"Compassion, it really opens a whole new door to the way of being in the world."
~ Dr. Thupten Jinpa
Empathy, the ability to feel what another is feeling, is an essential skill. Our relationships benefit greatly when we are able to understand how another person is responding emotionally. And yet, when we take on the suffering of others we may find ourselves overwhelmed by distress so much so that we burn out and shut down. When we experience this empathic distress we tend to withdraw from the relationship rather than invest in it.
How do we find resonance in our relationships without the burn-out of empathic distress?
Empathy is the ability to feel with another. Empathy has the capacity to stop us in out tracks: when we take in and take on the suffering of another we may find ourselves stuck in a state of overwhelm, paralysis, or disengagement. According to the neuroscience (hyperlinks below to nerd out with me!), empathy activates parts of the brain that stimulate our own nervous system to mirror that of the other. This is all glorious when it comes to shared joy, however it can turn us against ourselves and others when it comes to shared pain. Sharing pain can stimulate stress, distress, and dysregulation. While we don't want to shut off our capacity to feel the pain of those we care for, we want to be able to move forward with that pain towards something new. This is where compassion enters.
Compassion is the ability to feel for another. In essence, compassion is empathy + motivation. Compassion activates not only our feeling of concern and care for the other, but a motivation to help end their suffering. If we get stuck in the pain of another we may naturally withdraw or avoid to protect ourselves, or become overwhelmed by our own feelings of despair and defeat. Compassion has the active and transformative component essential to keep us connected. Neuroscience studies show that compassion activates the motivation center of the brain allowing movement rather than paralysis or withdrawal. Compassion has a generative quality: we recognize and understand the suffering of another and then adopt a motivation to help. Depending on circumstances, we may not always have the capacity to help in real life, however the simple act of generating a wish to end suffering shifts our state of being. When we practice compassion we have the ability to act from love and connection. Compassion shifts us from embodying the distress of another into a space of hopefulness, responsiveness, and readiness to generate relief.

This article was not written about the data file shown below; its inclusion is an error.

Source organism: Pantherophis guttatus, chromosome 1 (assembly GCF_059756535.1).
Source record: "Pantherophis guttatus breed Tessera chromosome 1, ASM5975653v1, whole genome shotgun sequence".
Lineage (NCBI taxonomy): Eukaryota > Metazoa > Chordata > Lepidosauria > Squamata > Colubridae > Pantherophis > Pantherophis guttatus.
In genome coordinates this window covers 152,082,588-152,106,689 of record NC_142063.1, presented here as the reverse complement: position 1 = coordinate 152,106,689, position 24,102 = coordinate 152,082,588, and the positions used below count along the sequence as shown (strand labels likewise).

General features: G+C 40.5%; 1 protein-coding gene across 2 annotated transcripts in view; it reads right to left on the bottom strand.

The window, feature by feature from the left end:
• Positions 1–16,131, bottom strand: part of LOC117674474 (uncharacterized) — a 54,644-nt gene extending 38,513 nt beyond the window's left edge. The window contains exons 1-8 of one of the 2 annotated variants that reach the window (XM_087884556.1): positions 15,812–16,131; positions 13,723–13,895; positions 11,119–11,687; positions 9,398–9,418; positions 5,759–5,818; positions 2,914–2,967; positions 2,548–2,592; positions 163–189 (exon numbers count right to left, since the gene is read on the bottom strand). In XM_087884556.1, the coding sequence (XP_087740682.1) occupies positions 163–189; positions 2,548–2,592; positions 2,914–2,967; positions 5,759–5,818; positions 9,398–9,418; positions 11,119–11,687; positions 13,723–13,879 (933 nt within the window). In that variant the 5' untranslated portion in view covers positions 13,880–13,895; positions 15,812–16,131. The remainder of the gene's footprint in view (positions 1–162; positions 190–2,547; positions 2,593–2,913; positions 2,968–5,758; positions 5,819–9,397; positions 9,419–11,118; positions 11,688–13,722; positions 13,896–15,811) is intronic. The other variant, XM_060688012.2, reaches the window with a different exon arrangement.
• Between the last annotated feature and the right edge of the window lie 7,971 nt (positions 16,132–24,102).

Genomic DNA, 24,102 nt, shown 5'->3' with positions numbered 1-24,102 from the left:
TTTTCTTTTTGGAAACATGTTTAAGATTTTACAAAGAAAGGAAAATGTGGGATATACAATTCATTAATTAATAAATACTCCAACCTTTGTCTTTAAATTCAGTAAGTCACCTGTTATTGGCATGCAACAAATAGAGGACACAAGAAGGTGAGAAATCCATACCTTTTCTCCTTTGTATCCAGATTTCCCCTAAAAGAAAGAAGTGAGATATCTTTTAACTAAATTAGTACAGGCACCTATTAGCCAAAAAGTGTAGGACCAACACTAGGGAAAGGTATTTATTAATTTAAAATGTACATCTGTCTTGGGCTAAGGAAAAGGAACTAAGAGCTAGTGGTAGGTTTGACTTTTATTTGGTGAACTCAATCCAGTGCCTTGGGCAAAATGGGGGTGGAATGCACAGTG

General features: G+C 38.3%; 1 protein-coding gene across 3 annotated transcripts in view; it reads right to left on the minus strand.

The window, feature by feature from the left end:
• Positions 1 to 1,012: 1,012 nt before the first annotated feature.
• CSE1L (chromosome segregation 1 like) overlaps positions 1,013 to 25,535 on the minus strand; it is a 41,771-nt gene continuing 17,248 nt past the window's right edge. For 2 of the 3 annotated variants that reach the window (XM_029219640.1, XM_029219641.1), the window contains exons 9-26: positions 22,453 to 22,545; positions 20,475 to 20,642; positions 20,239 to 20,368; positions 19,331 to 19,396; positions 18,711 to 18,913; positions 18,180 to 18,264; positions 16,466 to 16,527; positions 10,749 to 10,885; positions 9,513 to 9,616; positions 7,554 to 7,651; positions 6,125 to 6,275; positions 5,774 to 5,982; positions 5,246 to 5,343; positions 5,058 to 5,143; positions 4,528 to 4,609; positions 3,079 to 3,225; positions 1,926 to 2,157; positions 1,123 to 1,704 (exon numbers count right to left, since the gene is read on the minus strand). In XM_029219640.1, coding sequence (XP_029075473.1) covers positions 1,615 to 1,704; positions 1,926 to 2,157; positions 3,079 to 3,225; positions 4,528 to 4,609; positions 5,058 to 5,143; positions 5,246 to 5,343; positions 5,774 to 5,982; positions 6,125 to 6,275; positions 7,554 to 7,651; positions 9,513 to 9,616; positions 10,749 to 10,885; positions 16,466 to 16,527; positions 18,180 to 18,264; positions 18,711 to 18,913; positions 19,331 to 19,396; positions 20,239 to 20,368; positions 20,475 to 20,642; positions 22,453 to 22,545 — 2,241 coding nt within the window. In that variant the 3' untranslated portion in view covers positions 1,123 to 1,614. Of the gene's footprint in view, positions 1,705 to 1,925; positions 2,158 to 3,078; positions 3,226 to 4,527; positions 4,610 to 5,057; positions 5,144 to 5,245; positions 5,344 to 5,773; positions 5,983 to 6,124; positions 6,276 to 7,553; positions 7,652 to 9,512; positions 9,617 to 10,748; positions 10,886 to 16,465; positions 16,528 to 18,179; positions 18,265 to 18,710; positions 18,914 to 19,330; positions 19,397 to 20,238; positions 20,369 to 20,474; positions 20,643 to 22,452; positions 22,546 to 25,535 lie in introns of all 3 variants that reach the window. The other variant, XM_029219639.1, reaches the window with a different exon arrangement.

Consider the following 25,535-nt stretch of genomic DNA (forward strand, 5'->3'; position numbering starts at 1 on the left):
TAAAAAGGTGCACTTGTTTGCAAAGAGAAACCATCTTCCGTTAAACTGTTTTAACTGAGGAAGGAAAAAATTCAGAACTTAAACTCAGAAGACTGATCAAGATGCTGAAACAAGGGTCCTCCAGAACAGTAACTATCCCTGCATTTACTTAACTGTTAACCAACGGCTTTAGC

How do we activate compassion?
Compassion is a practice: the more we practice, the more we progress. I like to think of it like flexing and strengthening the muscles of the heart to generate love that is free from distress.
The following exercise may help you in the process of exploring and generating compassion.
I invite you to take a moment to slow down.
Maybe close your eyes or soften your gaze to turn your attention inward.
Maybe notice your breath, your feet on the floor, your body...
I invite you to place a hand over your heart.
I invite you to notice with each inhale your heart expands and uplifts and with each exhale your heart softens and relaxes.
I invite you to bring to mind someone you care for deeply who is suffering.
I invite you to notice what happens in your own body as you recognize their pain.
I invite you to notice the love you have for this person in your heart.
I invite you now to generate a simple compassionate wish for this person:
~May you feel at peace.
~May you find connection.
~May you find healing.
~May you feel joy.
~May you hold on to hope
~May you be free of suffering
I invite you to allow this tenderness to express itself, to allow the hope for the end of their suffering to fill your heart.
I invite you to notice what happens in your own body as you silently send this wish to the person you love.
When it feels right, slowly and gently return your awareness to the space around you.
I hope this exploration of empathy and compassion allows you to find peace within your own heart and share it with others.
For more information on the neuroscience of empathy and compassion, visit here.
For more information on compassion training, visit here.
For more information about therapy with Eve, visit here.